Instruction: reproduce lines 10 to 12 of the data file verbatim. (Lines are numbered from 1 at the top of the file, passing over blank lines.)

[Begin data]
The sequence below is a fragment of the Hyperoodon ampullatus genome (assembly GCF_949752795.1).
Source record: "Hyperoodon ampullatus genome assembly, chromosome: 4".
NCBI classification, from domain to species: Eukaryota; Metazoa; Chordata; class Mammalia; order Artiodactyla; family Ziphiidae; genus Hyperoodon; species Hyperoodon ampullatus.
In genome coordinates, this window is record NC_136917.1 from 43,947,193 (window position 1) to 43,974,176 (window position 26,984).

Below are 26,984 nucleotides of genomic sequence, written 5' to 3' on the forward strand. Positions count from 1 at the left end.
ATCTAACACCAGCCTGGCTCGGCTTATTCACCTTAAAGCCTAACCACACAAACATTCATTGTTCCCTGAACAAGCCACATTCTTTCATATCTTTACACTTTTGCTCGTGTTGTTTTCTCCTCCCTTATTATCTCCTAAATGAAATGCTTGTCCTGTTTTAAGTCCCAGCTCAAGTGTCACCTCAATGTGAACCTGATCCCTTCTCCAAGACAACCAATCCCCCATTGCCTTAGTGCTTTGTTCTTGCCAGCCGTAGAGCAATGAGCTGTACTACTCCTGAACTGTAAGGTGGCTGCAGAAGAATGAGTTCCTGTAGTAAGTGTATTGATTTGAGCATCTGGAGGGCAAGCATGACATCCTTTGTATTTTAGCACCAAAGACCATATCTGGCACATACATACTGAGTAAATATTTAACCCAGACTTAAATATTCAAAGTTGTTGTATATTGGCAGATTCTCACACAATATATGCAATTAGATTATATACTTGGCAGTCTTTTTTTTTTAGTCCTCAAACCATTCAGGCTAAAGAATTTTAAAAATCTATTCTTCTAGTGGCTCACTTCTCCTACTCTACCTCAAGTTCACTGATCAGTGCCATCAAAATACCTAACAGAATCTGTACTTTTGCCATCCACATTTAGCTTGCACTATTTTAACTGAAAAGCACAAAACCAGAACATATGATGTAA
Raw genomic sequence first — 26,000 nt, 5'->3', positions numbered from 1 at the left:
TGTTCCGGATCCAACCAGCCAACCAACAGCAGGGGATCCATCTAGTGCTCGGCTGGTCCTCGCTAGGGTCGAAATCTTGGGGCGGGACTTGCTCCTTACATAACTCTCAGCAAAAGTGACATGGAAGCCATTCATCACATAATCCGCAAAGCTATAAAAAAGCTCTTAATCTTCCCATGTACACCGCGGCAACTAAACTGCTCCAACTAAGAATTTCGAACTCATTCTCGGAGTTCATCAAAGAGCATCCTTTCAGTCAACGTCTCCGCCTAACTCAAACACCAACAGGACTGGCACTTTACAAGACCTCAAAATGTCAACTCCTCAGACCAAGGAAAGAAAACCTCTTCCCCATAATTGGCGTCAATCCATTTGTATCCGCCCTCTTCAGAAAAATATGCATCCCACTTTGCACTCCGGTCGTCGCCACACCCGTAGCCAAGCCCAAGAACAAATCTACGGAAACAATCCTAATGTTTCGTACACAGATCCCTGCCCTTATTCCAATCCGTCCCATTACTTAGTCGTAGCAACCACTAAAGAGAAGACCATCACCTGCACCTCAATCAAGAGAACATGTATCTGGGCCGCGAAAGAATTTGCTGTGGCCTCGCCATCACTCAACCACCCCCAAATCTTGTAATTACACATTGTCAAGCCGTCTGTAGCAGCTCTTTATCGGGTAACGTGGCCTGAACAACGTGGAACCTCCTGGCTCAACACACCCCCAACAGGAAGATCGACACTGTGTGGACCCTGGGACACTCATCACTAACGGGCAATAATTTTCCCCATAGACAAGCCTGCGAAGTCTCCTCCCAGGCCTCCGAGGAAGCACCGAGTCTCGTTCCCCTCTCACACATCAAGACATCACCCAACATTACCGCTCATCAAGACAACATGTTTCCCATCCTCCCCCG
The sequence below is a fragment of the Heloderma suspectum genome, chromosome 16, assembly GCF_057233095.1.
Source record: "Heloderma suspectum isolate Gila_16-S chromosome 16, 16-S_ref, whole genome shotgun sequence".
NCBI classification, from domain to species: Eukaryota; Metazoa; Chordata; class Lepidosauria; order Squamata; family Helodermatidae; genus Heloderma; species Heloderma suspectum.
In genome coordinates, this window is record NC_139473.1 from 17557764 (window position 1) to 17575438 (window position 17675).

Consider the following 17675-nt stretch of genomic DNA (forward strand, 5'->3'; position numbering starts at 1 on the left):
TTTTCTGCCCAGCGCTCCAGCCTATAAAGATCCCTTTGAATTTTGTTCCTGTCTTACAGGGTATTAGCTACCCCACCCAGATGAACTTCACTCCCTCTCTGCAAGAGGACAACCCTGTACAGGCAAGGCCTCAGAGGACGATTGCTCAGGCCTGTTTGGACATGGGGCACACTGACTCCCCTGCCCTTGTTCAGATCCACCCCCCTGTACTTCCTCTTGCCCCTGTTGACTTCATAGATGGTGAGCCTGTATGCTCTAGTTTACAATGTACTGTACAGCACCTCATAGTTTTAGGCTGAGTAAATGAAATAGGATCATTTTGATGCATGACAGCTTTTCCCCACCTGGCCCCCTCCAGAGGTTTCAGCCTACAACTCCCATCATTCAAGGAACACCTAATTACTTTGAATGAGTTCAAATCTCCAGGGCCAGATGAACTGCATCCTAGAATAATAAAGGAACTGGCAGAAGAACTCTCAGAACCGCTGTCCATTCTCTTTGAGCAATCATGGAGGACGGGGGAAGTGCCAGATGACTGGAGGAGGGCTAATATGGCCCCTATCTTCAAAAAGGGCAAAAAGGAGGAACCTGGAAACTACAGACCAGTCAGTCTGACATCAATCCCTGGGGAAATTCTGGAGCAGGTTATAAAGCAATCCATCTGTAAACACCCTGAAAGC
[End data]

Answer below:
Source record: "Heloderma suspectum isolate Gila_16-S chromosome 16, 16-S_ref, whole genome shotgun sequence".
NCBI classification, from domain to species: Eukaryota; Metazoa; Chordata; class Lepidosauria; order Squamata; family Helodermatidae; genus Heloderma; species Heloderma suspectum.
In genome coordinates, this window is record NC_139473.1 from 17557764 (window position 1) to 17575438 (window position 17675).